Durable assets and consumption: The program had no impact on durable household assets for women on average and a negative impact on men. It appears women in the beauty sector (who had been out of their apprenticeships longest) had more durable assets. Researchers theorize men may have sold assets to support themselves during their training.
Skills: Apprenticeship training increased trade-specific skills and general job skills used in self-employment (including reading, calculating, and using a computer). Given the importance of skills in the labor market, researchers considered this an encouraging sign for participants’ future labor market outcomes.
Marriage and fertility: The program had no effect on fertility except for women in the cohort who had been out of their apprenticeships longest (the beauty industry), which is consistent with their better labor market outcomes.
Migration: Those offered the program were not more likely to have migrated than those in the comparison group on average, but it appeared women in beauty sector cohort who had been out of their apprenticeships longest migrated at a higher rate. The probability of migration was higher in rural areas than in urban areas.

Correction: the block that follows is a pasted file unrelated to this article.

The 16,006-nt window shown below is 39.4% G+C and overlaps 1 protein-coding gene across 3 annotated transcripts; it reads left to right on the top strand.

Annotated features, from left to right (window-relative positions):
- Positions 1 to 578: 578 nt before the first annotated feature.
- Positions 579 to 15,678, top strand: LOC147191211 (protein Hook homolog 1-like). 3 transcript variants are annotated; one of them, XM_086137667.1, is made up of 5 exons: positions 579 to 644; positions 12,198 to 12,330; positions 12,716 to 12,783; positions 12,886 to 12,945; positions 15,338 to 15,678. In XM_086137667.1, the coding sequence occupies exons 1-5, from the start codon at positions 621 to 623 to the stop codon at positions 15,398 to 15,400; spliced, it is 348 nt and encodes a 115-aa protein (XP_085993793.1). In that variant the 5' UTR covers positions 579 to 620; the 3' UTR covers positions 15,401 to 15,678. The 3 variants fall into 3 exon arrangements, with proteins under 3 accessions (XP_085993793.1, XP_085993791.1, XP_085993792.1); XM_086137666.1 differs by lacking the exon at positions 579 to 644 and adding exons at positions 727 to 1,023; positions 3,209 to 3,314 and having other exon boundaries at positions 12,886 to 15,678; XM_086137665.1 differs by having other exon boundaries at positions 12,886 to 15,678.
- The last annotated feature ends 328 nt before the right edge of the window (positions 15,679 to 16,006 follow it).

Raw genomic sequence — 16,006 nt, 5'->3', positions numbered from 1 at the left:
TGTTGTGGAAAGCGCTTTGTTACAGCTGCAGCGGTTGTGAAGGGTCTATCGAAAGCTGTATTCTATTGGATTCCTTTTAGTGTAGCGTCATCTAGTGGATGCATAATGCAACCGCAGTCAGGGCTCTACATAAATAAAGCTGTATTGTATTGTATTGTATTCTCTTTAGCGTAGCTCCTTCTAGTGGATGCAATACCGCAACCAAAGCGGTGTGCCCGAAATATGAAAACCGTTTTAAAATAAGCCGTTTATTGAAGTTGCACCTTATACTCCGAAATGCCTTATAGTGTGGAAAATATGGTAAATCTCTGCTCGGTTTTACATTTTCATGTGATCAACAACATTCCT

Mental health: The program had no impact on mental health of men or women on average. Consistent with the other findings, however, women in the beauty sector appeared to have improved mental health.
Overall, these results suggest that apprenticeship programs can provide youth with skills, and may encourage youth to shift into self-employment. Although no earnings gains were found in the short run, earnings may increase in the long run given the increase in skills and the emerging patterns on migration, fertility, and durable assets among women. Focusing on the skills outcomes, and assuming that the program costs were driven by the fees paid to trainers, the program raised scores on a skills test by 0.42SD per US$100. A further round of data collection would be needed to better assess the impact of the program on the labor market.
1 Africa Development Forum. 2014. Youth Employment in Sub-Saharan Africa. Washington D.C.: The International Bank for Reconstruction and Development/The World Bank. http://documents.worldbank.org/curated/en/2014/01/19342178/youth-employment-sub-saharan-africa-vol-2-2-full-report. Accessed May 8, 2014.
2 World Bank. 2009. Africa Development Indicators 2008/09. Youth and Employment in Africa: The Potential, the Problem, the Promise. Washington D.C: World Bank. https://openknowledge.worldbank.org/handle/10986/12350. Accessed May 8, 2014.
3 African Economic Outlook. 2012. Ghana 2012. Paris: OECD. Available at: http://www.oecd.org/dev/africa/. Accessed June 25, 2014.
4 Ministry of Education. 2012. Education Sector Performance Report. Accra: Ministry of Education. http://www.ndpc.gov.gh/GPRS/Dist%20and%20Sec%20APR%202012/SECTOR%202012%20APRs/Ministry%20of%20Education.pdf. Accessed June 25, 2014.